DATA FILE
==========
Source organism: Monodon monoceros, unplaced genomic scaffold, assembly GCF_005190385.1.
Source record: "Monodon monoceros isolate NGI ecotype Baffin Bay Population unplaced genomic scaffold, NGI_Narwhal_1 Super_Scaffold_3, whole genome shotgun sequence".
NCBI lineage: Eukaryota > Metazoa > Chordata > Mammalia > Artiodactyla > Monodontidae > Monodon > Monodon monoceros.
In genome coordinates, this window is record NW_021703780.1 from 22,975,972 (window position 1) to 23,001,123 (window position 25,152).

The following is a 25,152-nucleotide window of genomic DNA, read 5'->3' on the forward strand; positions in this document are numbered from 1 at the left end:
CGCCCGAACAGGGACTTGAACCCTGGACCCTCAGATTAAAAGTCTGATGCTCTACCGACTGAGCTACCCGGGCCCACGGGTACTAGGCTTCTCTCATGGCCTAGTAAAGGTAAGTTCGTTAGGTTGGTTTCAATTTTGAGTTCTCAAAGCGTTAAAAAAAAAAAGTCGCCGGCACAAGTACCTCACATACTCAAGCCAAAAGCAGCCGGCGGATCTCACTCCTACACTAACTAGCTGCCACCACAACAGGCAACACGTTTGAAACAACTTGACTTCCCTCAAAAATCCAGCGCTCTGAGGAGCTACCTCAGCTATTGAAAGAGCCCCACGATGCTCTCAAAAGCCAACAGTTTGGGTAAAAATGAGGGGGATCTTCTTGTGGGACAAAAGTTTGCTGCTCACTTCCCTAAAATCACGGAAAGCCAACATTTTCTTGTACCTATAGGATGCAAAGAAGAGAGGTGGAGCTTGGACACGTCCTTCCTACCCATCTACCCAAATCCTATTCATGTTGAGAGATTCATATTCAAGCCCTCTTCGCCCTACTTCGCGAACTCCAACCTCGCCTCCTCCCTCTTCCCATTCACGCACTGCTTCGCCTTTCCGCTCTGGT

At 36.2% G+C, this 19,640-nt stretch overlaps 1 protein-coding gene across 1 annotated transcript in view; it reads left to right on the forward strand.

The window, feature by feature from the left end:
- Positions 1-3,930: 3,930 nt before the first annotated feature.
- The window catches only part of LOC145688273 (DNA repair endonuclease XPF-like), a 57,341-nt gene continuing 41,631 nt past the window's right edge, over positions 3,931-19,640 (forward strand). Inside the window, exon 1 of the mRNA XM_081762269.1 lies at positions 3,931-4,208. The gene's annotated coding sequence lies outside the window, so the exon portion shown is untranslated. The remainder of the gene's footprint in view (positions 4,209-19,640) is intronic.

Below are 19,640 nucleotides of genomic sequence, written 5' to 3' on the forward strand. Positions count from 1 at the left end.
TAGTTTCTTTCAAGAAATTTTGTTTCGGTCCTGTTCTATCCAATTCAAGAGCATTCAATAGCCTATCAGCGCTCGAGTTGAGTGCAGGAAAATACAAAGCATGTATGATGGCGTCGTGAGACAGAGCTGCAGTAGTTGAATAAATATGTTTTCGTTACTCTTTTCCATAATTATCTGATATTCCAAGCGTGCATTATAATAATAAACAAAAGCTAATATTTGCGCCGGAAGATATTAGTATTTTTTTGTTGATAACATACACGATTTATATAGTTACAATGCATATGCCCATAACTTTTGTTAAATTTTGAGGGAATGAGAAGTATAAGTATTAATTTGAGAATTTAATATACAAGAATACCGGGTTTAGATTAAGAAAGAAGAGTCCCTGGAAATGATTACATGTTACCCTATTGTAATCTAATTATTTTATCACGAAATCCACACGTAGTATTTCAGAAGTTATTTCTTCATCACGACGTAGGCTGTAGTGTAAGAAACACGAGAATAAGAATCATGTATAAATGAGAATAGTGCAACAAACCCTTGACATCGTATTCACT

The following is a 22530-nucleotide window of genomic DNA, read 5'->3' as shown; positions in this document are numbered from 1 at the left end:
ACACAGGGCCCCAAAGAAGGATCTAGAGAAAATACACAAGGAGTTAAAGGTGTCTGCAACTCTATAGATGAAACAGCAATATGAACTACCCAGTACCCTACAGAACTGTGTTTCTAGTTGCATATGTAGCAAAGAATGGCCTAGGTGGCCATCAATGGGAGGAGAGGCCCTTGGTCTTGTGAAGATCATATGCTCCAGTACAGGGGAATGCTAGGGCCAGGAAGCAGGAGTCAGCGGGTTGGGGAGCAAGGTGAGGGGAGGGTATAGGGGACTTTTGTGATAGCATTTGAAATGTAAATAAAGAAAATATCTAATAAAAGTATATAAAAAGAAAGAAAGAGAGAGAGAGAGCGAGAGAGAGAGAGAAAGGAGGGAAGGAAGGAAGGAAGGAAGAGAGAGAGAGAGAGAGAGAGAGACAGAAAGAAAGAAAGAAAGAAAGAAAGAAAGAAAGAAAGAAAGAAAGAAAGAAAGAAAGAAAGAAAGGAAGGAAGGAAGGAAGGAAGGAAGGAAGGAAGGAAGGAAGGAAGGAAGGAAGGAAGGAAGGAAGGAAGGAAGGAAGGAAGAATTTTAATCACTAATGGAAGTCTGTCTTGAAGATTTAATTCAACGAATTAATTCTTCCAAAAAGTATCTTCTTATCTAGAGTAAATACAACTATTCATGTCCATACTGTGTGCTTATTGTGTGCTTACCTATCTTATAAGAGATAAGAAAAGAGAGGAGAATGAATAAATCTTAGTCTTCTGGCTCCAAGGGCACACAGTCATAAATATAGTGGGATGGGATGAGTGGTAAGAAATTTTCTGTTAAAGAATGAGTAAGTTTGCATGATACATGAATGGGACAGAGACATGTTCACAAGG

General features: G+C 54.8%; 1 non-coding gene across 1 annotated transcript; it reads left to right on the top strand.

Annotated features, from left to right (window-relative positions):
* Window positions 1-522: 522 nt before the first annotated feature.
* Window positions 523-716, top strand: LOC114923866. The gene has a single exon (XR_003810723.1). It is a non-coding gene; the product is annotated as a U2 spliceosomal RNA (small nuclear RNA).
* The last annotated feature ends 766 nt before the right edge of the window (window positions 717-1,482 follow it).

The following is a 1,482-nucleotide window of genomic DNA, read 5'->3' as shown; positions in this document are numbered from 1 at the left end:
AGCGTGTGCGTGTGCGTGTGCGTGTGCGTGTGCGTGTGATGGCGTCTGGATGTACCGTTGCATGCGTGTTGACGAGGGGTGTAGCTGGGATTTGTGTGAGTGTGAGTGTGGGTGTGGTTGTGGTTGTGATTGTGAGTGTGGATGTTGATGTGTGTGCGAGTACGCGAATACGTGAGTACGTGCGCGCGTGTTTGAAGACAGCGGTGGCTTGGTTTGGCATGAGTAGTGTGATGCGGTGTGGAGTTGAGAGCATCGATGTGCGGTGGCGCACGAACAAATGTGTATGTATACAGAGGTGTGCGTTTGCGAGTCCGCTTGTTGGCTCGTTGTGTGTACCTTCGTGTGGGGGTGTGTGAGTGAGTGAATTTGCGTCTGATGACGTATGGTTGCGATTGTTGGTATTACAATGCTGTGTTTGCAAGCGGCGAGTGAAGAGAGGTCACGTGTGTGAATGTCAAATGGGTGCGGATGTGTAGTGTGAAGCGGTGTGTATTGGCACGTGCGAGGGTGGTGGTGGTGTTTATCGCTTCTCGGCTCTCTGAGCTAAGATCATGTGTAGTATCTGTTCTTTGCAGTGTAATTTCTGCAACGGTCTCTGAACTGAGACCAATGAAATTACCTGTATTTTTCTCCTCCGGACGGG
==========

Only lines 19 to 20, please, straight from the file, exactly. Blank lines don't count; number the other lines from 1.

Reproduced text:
* The last annotated feature ends 766 nt before the right edge of the window (window positions 717-1,482 follow it).

The following is a 1,482-nucleotide window of genomic DNA, read 5'->3' as shown; positions in this document are numbered from 1 at the left end: